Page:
Discussion:
Purefoy family/Meaning of the word 'cousin' in the 1720s
(too old to reply)
i***@gmail.com
2020-07-02 21:07:04 UTC
Permalink
I'm hoping that someone may be able to help me. My apologies if this query is a bit off-topic. My question relates to the wills of a married couple William and Dorothy Best (of Field in the parish of Leigh, Staffordshire).

William's will (dated 22nd Sept 1722 and proved 20th May 1723) includes this legacy:

Item I give and bequeath to the Wife of my Cousin Michael Purefoy the Sume of Forty Shillings.

On the other hand, Dorothy's will (dated 30th May 1723 and proved 30th Aug 1725) says this:

Item I give to my Cousin Purefoy Widow of Mr. Michael Purefoy the Sum of Five Pounds.

I already have some details about the family connections of these people but currently this is far from complete. Nor do I know how they are related to each other. I'm descended from Dorothy's sister, which is why I would like to find out more. Hence my question is this:

Is it correct to assume from the wording that William is a cousin of Michael; and Dorothy a cousin of Michael's wife/widow? Or could a 'cousin' be the spouse of one's cousin, or alternatively the cousin of one's spouse? Any information on the usage of this word in the 18th century would be gratefully received.

Many thanks in advance for any advice that is offered.

(Incidentally, anyone who wants to view these wills in their entirety should be able to download them for free from the UK National Archives website, though only while the lockdown is still ongoing.)

Ian
taf
2020-07-02 22:43:41 UTC
Permalink
Post by i***@gmail.com
Item I give and bequeath to the Wife of my Cousin Michael Purefoy the Sume of Forty Shillings.
Item I give to my Cousin Purefoy Widow of Mr. Michael Purefoy the Sum of Five Pounds.
Is it correct to assume from the wording that William is a cousin of Michael; and Dorothy a cousin of Michael's wife/widow? Or could a 'cousin' be the spouse of one's cousin, or alternatively the cousin of one's spouse? Any information on the usage of this word in the 18th century would be gratefully received.
At this period, all relational descriptions could include relationships by marriage. There was likely just a single relationship here, with Michael the relative of either William or Dorothy. (Based on Dorothy's will alone, Michael could have simply married a 'cousin', but because William calls his widow 'wife of my cousin Michael', clearly the relationship is through him and not his wife.)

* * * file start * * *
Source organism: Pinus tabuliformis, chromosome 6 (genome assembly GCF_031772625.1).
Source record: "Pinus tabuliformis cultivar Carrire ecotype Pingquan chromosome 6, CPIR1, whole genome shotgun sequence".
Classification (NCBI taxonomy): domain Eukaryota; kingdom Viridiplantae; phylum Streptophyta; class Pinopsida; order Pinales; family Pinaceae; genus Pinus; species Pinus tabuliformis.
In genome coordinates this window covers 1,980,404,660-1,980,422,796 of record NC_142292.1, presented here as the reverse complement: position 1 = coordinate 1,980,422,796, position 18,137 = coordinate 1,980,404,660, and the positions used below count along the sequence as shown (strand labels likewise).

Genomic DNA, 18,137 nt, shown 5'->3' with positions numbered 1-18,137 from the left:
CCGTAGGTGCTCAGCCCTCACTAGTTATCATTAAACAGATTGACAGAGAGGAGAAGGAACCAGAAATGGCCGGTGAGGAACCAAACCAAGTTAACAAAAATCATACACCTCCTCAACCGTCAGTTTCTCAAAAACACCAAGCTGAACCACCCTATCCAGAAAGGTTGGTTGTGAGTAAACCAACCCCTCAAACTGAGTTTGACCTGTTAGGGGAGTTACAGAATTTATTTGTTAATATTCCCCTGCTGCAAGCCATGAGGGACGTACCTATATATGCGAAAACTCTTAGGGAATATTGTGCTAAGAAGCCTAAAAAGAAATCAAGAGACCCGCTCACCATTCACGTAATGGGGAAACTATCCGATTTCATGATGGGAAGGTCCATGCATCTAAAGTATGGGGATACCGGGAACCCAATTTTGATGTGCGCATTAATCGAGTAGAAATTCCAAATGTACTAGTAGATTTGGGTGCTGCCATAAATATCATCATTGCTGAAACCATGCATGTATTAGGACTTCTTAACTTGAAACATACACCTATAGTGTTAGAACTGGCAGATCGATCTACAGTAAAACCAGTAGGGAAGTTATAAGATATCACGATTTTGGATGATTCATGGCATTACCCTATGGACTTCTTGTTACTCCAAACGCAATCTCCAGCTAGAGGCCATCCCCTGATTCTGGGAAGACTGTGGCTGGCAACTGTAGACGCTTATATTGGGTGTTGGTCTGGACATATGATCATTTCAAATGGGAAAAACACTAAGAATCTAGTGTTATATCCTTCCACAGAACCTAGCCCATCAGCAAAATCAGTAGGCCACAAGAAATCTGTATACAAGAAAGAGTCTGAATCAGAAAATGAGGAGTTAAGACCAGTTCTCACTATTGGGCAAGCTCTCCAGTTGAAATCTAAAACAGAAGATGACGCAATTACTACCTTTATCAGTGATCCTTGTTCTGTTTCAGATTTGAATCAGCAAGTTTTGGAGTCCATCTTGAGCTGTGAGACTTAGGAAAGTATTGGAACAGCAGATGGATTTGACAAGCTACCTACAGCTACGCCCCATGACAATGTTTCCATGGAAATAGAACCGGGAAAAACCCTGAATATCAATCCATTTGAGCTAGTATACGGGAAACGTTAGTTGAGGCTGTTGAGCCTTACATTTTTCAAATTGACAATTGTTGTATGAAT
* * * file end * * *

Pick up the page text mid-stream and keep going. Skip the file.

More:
Beware, though, that in the 17th century 'cousin' could refer to nephews and even grandchildren, and it is possible this more broad usage was still in effect here.

taf
joseph cook
2020-07-03 00:56:47 UTC
Permalink
Post by i***@gmail.com
I'm hoping that someone may be able to help me. My apologies if this query is a bit off-topic. My question relates to the wills of a married couple William and Dorothy Best (of Field in the parish of Leigh, Staffordshire).
Item I give and bequeath to the Wife of my Cousin Michael Purefoy the Sume of Forty Shillings.
Item I give to my Cousin Purefoy Widow of Mr. Michael Purefoy the Sum of Five Pounds.
Is it correct to assume from the wording that William is a cousin of Michael; and Dorothy a cousin of Michael's wife/widow? Or could a 'cousin' be the spouse of one's cousin, or alternatively the cousin of one's spouse? Any information on the usage of this word in the 18th century would be gratefully received.
Many thanks in advance for any advice that is offered.
My experience is that even in the early 1700s, "cousin" could mean any relation, by blood or marriage, except it was usually not spouse, direct descendants, or direct ancestors.

I also keep suspecting (without any evidence--curious if there is good counter evidence) that "cousin" was more often used for ancestors near the same generation of the relation.

--Joe C
i***@gmail.com
2020-07-03 01:06:02 UTC
Permalink
Many thanks for your responses, taf and Joe.

What you say is what I suspected. (I'm confident that Michael was not a nephew of either William or Dorothy. Not only were they of a similar age but I already know quite a bit about the nephews/nieces of William and of Dorothy especially.)

Yours

Ian

Loading...